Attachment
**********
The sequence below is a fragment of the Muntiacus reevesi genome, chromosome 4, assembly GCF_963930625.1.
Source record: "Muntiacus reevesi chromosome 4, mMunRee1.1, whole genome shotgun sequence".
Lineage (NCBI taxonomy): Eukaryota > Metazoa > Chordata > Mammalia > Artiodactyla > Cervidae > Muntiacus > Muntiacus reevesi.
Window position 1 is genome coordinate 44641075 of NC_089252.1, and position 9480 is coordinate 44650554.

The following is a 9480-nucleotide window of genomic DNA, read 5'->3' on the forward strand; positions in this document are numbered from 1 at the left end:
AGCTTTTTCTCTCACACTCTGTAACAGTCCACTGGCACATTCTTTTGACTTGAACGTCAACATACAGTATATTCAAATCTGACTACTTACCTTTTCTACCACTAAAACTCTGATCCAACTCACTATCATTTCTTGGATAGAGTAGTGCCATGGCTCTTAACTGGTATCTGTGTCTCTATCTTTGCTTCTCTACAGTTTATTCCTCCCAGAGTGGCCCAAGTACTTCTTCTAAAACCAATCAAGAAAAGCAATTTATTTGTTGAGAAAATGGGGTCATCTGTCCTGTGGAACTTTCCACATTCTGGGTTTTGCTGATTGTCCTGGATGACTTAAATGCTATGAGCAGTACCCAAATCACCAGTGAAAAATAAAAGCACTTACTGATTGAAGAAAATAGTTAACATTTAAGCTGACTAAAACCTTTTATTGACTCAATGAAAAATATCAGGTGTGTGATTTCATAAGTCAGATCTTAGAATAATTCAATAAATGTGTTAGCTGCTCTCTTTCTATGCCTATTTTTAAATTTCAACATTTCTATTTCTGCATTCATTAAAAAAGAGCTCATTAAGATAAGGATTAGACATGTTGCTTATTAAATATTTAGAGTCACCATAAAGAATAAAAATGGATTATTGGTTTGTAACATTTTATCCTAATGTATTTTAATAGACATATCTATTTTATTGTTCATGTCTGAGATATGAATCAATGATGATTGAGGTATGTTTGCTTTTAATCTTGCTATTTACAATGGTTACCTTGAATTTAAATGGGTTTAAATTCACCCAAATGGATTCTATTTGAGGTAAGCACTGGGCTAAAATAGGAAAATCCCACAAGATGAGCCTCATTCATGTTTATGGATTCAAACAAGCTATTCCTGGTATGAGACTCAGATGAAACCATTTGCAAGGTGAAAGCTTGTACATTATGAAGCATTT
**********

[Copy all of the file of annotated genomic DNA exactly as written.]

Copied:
The sequence below is a fragment of the Muntiacus reevesi genome, chromosome 4, assembly GCF_963930625.1.
Source record: "Muntiacus reevesi chromosome 4, mMunRee1.1, whole genome shotgun sequence".
Lineage (NCBI taxonomy): Eukaryota > Metazoa > Chordata > Mammalia > Artiodactyla > Cervidae > Muntiacus > Muntiacus reevesi.
Window position 1 is genome coordinate 44641075 of NC_089252.1, and position 9480 is coordinate 44650554.

The following is a 9480-nucleotide window of genomic DNA, read 5'->3' on the forward strand; positions in this document are numbered from 1 at the left end:
AGCTTTTTCTCTCACACTCTGTAACAGTCCACTGGCACATTCTTTTGACTTGAACGTCAACATACAGTATATTCAAATCTGACTACTTACCTTTTCTACCACTAAAACTCTGATCCAACTCACTATCATTTCTTGGATAGAGTAGTGCCATGGCTCTTAACTGGTATCTGTGTCTCTATCTTTGCTTCTCTACAGTTTATTCCTCCCAGAGTGGCCCAAGTACTTCTTCTAAAACCAATCAAGAAAAGCAATTTATTTGTTGAGAAAATGGGGTCATCTGTCCTGTGGAACTTTCCACATTCTGGGTTTTGCTGATTGTCCTGGATGACTTAAATGCTATGAGCAGTACCCAAATCACCAGTGAAAAATAAAAGCACTTACTGATTGAAGAAAATAGTTAACATTTAAGCTGACTAAAACCTTTTATTGACTCAATGAAAAATATCAGGTGTGTGATTTCATAAGTCAGATCTTAGAATAATTCAATAAATGTGTTAGCTGCTCTCTTTCTATGCCTATTTTTAAATTTCAACATTTCTATTTCTGCATTCATTAAAAAAGAGCTCATTAAGATAAGGATTAGACATGTTGCTTATTAAATATTTAGAGTCACCATAAAGAATAAAAATGGATTATTGGTTTGTAACATTTTATCCTAATGTATTTTAATAGACATATCTATTTTATTGTTCATGTCTGAGATATGAATCAATGATGATTGAGGTATGTTTGCTTTTAATCTTGCTATTTACAATGGTTACCTTGAATTTAAATGGGTTTAAATTCACCCAAATGGATTCTATTTGAGGTAAGCACTGGGCTAAAATAGGAAAATCCCACAAGATGAGCCTCATTCATGTTTATGGATTCAAACAAGCTATTCCTGGTATGAGACTCAGATGAAACCATTTGCAAGGTGAAAGCTTGTACATTATGAAGCATTT